Living with Phenylketonuria is a challenge in and of itself, as anybody that deals with it can likely tell you. It takes a strong commitment to building habits and sticking with a routine to manage the symptoms it brings; it’s no surprise that soon-to-be parents would be concerned about the chances of potentially passing it on to their children. With 1 in 10,000 to 15,000 newborns diagnosed with PKU every year, what are the odds of your child having it too if you do?
If it’s been a little while since your last biology class, don’t worry, we’ve got you covered.
Each cell in the body contains a total of 46 chromosomes (essentially long strings of genes) that are arranged into a total of 23 pairs, one from the mother, and one from the father. These genes are the equivalent of an instruction sheet; they send the information needed to grow, develop, and stay healthy to the various parts of the body.
The 23 pairs of chromosomes are each labeled with a number, and these numbered pairs are called the autosomal chromosomes. Since chromosomes show up in pairs, it’s important to remember that there are two copies of each of the genes as a result. If a change in DNA happens in only one pair of genes that causes a health condition, it’s then referred to as a dominant mutation. On the opposite hand, if it only occurs in the event of both copies of the gene being changed, it’s then called a recessive mutation.
Where does PKU fall? That would be under the autosomal recessive category.
Autosomal recessive what now?
Phenylketonuria is classified as an autosomal recessive disorder, which means that it’s something inherited when a mutated gene is passed on from each parent. Autosomal because it shows in those pairs of genes, recessive because it requires both copies to be changed to occur. In many cases the parents may be carrying a mutated copy of this gene, but may not show signs or symptoms of the condition whatsoever; this is because in most cases the gene is typically recessive to its working counterpart gene.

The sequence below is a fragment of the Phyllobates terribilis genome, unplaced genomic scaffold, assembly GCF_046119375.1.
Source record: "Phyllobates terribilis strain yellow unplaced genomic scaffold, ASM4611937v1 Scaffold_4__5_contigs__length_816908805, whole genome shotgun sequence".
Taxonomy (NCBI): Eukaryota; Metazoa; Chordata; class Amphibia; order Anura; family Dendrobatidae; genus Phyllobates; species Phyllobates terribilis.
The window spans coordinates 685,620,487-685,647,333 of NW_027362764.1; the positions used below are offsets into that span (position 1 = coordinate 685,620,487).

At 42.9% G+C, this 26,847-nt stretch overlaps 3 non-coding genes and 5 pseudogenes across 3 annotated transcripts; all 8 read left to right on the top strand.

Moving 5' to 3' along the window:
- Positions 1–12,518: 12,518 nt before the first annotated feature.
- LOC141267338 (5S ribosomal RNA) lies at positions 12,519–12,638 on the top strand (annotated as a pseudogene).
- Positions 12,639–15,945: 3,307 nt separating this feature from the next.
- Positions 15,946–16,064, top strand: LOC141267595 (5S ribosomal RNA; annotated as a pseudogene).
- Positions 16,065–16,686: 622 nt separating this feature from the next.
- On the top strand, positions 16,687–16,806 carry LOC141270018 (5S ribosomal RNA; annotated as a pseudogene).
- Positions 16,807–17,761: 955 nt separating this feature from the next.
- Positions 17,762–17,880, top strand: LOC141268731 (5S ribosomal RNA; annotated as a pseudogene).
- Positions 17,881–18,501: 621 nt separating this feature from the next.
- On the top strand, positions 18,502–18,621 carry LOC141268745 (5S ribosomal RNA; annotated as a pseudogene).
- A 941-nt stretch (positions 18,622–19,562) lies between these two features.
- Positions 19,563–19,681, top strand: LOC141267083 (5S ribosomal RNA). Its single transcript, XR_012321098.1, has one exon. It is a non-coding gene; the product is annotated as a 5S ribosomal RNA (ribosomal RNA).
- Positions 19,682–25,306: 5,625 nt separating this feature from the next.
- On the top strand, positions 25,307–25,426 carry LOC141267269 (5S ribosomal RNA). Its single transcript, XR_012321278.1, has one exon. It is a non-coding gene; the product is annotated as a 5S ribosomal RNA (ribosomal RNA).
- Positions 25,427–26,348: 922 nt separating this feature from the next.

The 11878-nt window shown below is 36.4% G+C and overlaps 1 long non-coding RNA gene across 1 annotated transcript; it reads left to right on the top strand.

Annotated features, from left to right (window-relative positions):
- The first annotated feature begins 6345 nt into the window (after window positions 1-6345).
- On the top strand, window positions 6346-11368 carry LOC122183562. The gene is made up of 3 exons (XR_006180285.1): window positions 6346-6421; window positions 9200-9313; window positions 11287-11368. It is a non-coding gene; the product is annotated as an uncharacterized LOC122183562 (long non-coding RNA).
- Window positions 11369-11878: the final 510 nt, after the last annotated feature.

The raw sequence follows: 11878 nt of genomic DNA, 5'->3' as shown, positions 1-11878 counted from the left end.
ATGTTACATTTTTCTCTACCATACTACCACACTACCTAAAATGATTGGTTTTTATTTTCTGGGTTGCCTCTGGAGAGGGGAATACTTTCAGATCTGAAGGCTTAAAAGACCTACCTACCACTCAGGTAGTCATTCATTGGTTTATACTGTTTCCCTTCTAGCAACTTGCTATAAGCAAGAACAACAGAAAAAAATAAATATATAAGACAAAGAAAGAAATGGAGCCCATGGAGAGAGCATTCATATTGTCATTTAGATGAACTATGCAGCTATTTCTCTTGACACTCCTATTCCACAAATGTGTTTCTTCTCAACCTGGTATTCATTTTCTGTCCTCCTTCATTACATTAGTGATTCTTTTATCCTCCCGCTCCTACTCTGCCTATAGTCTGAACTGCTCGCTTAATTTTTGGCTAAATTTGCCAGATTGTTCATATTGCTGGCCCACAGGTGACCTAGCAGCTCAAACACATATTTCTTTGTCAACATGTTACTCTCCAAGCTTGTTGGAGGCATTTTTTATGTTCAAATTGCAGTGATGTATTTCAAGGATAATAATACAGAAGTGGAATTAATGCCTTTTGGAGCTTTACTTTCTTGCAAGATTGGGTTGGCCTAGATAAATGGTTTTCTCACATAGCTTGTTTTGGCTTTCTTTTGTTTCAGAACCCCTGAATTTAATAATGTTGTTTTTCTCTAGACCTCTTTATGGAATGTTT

So what are my odds?
This is where things tend to get a bit trickier. As mentioned above, there are many instances where people will carry the gene that could cause PKU, but it’s balanced out by a working gene; this means that a completely healthy person with no signs of PKU whatsoever still could potentially pass it down. Without knowing for sure whether you carry that gene, there’s a level of guesswork involved.
*Disclaimer: We are not biologists, nor are we doctors, we’ve just spent a lot of time researching this as an area we care deeply about.*
With that being said, here are a few possible ways it could play out:
1 parent has PKU, 1 does not (nor do they carry the gene)
There is a 100% chance that the child will be born with the faulty gene, but it will be matched with a working gene; they could potentially pass it on to their children if they were to have a child with someone who has PKU, but they should be fine.
1 parent has PKU, 1 does not (but carries the gene)
This scenario represents a 50% chance of the child being born with one working gene and one non (above scenario, unaffected) and a 50% chance of being born with both affected genes and having PKU.
Both parents have PKU
Statistically speaking, if both parents are passing on the same mutated recessive gene (as they wouldn’t have a working gene to pass on), there’s a near 100% chance that the child will be born with PKU.
Neither parent has PKU (but both carry the gene)
This situation is a classic example of odds. There’s a 25% chance in this case that the child will inherit a working gene from each parent, which makes them entirely a non-carrier. There’s a 50% chance that the child will have both a working gene and a nonworking gene, which makes them a carrier, but one that’s not likely to ever experience the symptoms of PKU. The remaining 25% makes up the chances of the child inheriting a nonworking gene from each parent, and thus being diagnosed.
As you can see, a major factor here is whether or not one of the parents carries the recessive gene as well, which they may not even know themselves. These kinds of things can be tested for with a doctor if it’s something you’re genuinely concerned about, but you’ll have definitive answers when the little bundle of joy actually arrives. A diagnosis isn’t the end of the world though; sure it makes things tricky, but a parent that’s been there and done that can help a child to overcome anything.